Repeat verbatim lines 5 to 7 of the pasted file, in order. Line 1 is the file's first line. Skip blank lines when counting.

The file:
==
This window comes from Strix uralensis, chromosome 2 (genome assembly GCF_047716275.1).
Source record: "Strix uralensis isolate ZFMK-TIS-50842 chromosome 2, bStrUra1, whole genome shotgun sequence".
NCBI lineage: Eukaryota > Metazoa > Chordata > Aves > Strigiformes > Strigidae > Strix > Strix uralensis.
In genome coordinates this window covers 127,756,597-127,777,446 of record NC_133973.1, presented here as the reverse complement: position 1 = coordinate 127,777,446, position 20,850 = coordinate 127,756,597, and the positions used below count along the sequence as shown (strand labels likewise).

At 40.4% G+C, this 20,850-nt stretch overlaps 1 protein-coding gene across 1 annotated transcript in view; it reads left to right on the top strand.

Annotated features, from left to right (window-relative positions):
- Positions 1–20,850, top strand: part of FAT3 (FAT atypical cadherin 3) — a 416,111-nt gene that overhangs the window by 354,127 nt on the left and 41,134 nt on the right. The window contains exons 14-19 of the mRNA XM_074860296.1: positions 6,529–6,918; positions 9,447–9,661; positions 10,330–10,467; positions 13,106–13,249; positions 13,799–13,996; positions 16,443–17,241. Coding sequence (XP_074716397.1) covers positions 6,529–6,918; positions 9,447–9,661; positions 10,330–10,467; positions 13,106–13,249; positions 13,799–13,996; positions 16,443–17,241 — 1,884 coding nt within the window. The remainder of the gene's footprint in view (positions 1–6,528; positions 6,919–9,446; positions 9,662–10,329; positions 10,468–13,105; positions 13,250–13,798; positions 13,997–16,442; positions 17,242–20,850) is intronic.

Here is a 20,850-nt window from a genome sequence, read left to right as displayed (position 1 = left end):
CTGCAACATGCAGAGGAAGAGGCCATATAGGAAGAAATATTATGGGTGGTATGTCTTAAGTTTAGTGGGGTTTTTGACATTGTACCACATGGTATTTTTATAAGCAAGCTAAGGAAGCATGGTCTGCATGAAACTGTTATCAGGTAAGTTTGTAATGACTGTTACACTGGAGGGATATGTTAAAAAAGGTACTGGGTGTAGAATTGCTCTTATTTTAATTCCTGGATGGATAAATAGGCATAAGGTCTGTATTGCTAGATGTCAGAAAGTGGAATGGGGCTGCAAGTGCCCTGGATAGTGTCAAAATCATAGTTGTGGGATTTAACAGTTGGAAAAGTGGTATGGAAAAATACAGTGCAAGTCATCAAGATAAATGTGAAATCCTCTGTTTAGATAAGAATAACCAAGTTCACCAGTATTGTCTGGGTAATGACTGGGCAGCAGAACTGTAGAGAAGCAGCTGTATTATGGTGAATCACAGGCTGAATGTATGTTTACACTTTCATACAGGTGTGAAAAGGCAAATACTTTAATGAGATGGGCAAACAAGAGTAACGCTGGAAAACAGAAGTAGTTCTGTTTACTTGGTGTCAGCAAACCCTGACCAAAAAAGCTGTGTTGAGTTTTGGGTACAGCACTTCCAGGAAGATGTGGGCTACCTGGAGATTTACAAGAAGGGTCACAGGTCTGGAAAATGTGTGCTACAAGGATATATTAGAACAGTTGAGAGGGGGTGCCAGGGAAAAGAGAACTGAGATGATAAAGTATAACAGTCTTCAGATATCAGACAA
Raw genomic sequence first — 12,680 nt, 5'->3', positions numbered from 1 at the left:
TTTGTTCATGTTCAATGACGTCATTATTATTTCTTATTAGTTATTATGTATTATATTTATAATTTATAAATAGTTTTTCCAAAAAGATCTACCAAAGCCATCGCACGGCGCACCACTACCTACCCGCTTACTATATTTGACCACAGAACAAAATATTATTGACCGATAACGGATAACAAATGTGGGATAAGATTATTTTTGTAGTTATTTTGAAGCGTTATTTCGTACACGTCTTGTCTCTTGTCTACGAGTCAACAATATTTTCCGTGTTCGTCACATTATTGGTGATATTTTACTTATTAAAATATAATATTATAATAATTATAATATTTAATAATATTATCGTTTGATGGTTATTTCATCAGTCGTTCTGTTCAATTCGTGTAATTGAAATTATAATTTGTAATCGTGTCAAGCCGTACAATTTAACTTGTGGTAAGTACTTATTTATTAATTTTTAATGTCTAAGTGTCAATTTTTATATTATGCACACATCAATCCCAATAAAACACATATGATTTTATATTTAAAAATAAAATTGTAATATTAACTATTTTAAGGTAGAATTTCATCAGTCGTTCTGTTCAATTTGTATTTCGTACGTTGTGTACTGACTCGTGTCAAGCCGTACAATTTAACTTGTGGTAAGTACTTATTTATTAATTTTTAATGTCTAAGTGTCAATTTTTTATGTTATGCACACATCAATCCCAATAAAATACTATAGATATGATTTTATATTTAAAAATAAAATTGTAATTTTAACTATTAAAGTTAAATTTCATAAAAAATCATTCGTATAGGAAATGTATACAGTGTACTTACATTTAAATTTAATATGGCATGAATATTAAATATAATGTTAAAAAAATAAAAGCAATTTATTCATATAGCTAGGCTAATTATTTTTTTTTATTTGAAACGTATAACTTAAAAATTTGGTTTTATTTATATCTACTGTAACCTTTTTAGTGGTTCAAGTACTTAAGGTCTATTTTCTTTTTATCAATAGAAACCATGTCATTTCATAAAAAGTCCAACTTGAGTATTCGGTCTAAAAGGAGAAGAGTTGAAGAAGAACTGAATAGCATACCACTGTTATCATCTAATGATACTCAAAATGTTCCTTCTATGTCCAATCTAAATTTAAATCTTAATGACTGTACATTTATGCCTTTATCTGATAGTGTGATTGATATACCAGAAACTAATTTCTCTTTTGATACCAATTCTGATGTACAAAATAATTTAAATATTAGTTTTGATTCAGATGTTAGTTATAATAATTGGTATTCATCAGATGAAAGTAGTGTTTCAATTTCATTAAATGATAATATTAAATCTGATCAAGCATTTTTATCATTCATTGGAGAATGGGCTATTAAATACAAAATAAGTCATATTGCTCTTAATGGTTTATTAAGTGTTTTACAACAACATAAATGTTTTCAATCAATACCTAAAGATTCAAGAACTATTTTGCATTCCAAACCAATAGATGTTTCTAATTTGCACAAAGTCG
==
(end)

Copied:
At 40.4% G+C, this 20,850-nt stretch overlaps 1 protein-coding gene across 1 annotated transcript in view; it reads left to right on the top strand.

Annotated features, from left to right (window-relative positions):
- Positions 1–20,850, top strand: part of FAT3 (FAT atypical cadherin 3) — a 416,111-nt gene that overhangs the window by 354,127 nt on the left and 41,134 nt on the right. The window contains exons 14-19 of the mRNA XM_074860296.1: positions 6,529–6,918; positions 9,447–9,661; positions 10,330–10,467; positions 13,106–13,249; positions 13,799–13,996; positions 16,443–17,241. Coding sequence (XP_074716397.1) covers positions 6,529–6,918; positions 9,447–9,661; positions 10,330–10,467; positions 13,106–13,249; positions 13,799–13,996; positions 16,443–17,241 — 1,884 coding nt within the window. The remainder of the gene's footprint in view (positions 1–6,528; positions 6,919–9,446; positions 9,662–10,329; positions 10,468–13,105; positions 13,250–13,798; positions 13,997–16,442; positions 17,242–20,850) is intronic.